Waterways and wetlands

Waterways and wetlands are our rivers, canals, lakes and water bodies.

The Sunshine Coast features many natural waterways and wetlands, as well as man-made channels, canals and lakes.

Our region has catchments of five major waterways: the Maroochy and Mooloolah Rivers, the upper Mary and Stanley Rivers and the Pumicestone Passage. They support a wide range of habitats, including:

  • estuaries and freshwater pools and riffles, and
  • wallum, paperbark and sedge wetlands.

Waterways and wetlands provide homes for our aquatic animals, for example, fish, crustaceans, shellfish, water birds, frogs, turtles and aquatic mammals. Our habitats provide for 8 plants and 23 animals that are rare and threatened aquatic species.

They also support streamside - riparian areas. Riparian areas are important as they filter pollutants. Their vegetation also helps to reduce erosion and give shade for water-based habitats.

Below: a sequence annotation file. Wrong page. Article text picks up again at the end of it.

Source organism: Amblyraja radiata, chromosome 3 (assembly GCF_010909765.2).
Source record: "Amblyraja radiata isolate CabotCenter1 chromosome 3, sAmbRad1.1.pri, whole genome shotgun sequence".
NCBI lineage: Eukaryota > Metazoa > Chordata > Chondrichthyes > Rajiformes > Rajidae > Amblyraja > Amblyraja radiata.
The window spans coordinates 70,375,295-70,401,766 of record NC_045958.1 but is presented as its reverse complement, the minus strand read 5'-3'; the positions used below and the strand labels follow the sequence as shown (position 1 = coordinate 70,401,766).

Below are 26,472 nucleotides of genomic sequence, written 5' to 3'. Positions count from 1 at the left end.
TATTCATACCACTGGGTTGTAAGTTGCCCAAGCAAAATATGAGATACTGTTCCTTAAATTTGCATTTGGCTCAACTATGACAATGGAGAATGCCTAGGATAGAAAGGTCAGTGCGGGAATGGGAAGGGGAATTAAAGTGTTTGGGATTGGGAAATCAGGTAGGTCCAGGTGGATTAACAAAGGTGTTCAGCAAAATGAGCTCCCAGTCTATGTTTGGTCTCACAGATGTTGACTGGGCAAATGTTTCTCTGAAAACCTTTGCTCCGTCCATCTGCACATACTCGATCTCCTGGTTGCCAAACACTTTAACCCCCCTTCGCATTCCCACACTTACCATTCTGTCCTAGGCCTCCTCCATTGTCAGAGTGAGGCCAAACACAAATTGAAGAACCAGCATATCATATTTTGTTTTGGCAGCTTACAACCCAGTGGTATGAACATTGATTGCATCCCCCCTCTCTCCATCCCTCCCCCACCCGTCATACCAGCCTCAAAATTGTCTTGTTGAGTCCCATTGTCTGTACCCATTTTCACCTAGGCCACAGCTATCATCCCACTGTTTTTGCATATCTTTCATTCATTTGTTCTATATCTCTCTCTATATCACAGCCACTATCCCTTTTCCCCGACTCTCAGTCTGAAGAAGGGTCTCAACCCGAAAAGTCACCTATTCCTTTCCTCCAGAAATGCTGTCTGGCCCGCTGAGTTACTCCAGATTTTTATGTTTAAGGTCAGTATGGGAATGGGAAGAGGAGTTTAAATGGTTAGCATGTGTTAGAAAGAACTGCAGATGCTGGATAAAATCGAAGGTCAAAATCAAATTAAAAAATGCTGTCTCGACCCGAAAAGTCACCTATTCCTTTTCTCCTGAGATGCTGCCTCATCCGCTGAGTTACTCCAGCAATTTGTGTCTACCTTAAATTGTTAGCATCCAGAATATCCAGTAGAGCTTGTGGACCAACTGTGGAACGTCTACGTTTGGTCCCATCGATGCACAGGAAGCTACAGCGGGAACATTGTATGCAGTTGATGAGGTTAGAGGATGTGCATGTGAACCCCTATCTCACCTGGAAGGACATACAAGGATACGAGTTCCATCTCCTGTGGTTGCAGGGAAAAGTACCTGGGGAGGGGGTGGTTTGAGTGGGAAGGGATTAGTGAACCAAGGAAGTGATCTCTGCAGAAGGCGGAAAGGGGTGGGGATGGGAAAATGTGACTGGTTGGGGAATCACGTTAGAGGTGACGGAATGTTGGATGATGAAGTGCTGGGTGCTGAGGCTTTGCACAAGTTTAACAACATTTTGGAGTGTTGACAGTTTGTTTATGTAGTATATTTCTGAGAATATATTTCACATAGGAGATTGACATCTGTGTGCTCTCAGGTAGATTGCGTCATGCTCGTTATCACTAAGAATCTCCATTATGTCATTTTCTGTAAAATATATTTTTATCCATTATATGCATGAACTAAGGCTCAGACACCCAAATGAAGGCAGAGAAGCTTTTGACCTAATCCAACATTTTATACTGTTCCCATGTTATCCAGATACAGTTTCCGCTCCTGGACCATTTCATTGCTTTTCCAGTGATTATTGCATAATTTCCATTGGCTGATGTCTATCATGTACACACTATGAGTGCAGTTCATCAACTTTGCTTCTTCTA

Waterways and wetlands are great for swimming, boating and fishing. Residents and visitors can also enjoy walking or cycling on foreshores.

Council's role

Council sets the direction of plans, regulations and programs. We work with the Queensland Government, natural resource managers and the community to protect and maintain water quality, flora and fauna.


Waterways and wetlands are healthy, resilient to change and valued by the community.

Policy positions

Read our waterways and wetlands policy positions.

Sunshine Coast Council acknowledges the Sunshine Coast Country, home of the Kabi Kabi peoples and the Jinibara peoples, the Traditional Custodians, whose lands and waters we all now share.
We commit to working in partnership with the Traditional Custodians and the broader First Nations (Aboriginal and Torres Strait Islander) community to support self-determination through economic and community development.
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© Sunshine Coast Regional Council 2008 - 2023